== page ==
June 16, 2008

Augh! [6:24 pm]

I was hoping that Glenn Greenwald was getting bad information over the weekend, but it looks like, once again, the Congressional Democrats have no spine when it comes to FISA-overreaching by this Administration> Apparently, telcom company amnesty is now going to be given on a showing that the President said that what he asked them to do was legal: Congress Nears Deal on Surveillance Bill.

Just think of the precedent — whatever the President says is legal *is* legal? The end of a government of laws, not men, apparently.

See also Steny Hoyer’s Offices Lied to Me Today.

permalink to just this entry

Whew - Thank Goodness for WIPO [11:12 am]

I mean, no telling what a 10 year old Scot might do to besmirch C. S. Lewis’ IP: Scots family embroiled in Narnia Internet dispute (pdf)

A Scottish family have become embroiled in an intellectual property dispute with the estate of the author C.S. Lewis after buying a Narnia Internet domain name for their 10-year-old son as a birthday present.

Richard and Gillian Saville-Smith, who live in Edinburgh, paid 70 pounds ($140) to purchase the domain name Narnia.mobi from the internet registration company Fasthosts in 2006 so their son could have it as an email address.

They were asked to return the domain name to the C.S. Lewis company, owner of the author’s estate, but refused. The family then received a 128-page legal complaint filed with the World Intellectual Property Organization (WIPO) in Switzerland.

Sadly, the article even includes famous last words in these sorts of disputes:

“If the WIPO decides in favor of the C.S. Lewis estate, that would be the end of it for us. However, I don’t expect they will, because their case is flimsy and we’ve done nothing wrong.”

permalink to just this entry

OT: Thinking and Connectedness [7:17 am]

In Praise of Being Cut Off

We were comfortable enough at the Commodore. You got used to the shelling. Some Beirut kids, it was said, could not sleep without the sounds of war because that was all they had known.

It was good to be cut off. As a journalist, that’s what you wanted to be: cut off, except for that telex line.

I became a journalist because I wanted to tell stories. To find stories you must give yourself to the moment. Time must weigh on you, its lulls, accelerations and silences. The life within, the deeper story, does not yield itself with ease.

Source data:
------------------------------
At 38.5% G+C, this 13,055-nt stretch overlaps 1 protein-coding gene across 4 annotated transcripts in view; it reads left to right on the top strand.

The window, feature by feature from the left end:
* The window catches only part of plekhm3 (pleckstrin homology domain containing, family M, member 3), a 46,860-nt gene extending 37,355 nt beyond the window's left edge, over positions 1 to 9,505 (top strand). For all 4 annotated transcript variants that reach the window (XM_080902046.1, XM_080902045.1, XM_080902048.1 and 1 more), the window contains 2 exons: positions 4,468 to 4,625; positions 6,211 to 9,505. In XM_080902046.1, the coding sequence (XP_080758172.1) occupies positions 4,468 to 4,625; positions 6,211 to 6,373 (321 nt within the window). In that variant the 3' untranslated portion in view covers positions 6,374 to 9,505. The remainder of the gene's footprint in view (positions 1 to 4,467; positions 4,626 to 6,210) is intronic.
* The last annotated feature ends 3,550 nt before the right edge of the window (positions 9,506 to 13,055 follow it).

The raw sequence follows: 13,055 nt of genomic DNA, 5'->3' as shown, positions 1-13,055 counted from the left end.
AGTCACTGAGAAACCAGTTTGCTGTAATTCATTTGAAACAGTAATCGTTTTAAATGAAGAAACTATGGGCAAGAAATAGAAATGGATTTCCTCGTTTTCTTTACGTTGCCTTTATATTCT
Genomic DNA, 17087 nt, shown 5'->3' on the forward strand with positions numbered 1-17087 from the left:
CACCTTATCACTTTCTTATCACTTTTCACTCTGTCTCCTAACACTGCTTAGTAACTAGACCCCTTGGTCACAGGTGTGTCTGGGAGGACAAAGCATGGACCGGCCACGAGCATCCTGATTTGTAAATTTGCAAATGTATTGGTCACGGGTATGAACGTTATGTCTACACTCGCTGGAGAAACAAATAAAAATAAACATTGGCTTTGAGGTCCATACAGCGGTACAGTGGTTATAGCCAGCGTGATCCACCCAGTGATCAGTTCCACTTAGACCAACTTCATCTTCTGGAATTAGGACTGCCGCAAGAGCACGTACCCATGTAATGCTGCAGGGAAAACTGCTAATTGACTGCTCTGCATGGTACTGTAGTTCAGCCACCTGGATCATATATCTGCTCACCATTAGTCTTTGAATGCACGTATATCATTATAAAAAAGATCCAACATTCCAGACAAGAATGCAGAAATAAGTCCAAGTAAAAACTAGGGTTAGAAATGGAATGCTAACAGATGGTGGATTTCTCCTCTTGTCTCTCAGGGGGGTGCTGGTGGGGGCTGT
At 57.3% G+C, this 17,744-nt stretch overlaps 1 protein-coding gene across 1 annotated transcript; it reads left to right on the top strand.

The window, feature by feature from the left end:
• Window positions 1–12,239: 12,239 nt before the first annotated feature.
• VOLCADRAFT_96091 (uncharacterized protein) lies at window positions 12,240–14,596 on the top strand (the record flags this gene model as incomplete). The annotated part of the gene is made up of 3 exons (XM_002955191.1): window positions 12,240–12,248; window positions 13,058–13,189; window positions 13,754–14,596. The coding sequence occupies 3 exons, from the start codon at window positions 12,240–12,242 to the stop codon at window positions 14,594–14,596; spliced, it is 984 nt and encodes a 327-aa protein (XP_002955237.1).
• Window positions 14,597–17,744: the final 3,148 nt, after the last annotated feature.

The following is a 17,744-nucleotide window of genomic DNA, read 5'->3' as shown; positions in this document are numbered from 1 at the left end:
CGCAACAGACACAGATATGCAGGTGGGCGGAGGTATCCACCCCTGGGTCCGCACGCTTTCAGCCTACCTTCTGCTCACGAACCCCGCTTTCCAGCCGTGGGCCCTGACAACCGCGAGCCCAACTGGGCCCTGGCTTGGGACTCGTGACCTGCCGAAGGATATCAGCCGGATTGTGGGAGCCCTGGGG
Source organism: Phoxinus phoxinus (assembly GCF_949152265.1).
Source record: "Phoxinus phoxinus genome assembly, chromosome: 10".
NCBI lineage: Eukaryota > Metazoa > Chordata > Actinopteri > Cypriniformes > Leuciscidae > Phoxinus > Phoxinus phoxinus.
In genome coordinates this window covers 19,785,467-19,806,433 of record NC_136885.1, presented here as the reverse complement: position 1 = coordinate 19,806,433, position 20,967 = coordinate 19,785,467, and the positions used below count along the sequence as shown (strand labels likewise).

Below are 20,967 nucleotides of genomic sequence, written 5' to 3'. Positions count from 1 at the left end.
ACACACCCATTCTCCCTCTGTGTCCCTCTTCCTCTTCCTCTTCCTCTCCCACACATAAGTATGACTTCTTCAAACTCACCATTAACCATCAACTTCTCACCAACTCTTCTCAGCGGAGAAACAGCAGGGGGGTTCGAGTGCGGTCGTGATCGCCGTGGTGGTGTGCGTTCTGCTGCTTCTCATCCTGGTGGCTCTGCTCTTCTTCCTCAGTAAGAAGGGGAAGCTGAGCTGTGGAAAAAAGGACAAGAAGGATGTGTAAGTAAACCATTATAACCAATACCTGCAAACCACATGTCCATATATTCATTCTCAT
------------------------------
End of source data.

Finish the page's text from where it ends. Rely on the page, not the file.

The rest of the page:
[...] I worry about stories dying, replaced by stuff. Content for platforms does not a story make. Today, you arrive anywhere and surf the Net. Being “always on” is being always off, to something.

Related: In a Changing World of News, an Elegy for Copy Editors (pdf)

The copy editor’s job, to the extent possible under deadline, is to slow down, think things through, do the math and ask the irritating question. His or her main creative outlet, writing clever headlines, is problematic online, because allusive wordplay doesn’t necessarily generate Google hits. And Google makes everyone an expert, so the aging copy editor’s trivia-packed brain and synonym collection seem not to count for as much anymore.

The job hasn’t disappeared yet, but it is swiftly evolving, away from an emphasis on style and consistency, from making a physical object perfect the first time. The path to excellence is now through speed, agility and creativity in using multiple expressive outlets for information in all its shapes and sounds.

As newspapers lose money and readers, they have been shedding great swaths of expensive expertise. They have been forced to shrink or eliminate the multiply redundant levels of editing that distinguish their kind of journalism from what you find on TV, radio and much of the Web. Copy editors are being bought out or forced out; they are dying and not being replaced.

permalink to just this entry

Exercising Market Power [7:10 am]

Hey, Wal-mart does it — the myriad opportunities of technological mediation and careful design: Small Publishers Feel Power of Amazon’s ‘Buy’ Button

Amazon, the online retailing giant with a fast-rising share of the consumer book market, has adopted the literary equivalent of a nuclear option for rebellious publishers who balk at its demands.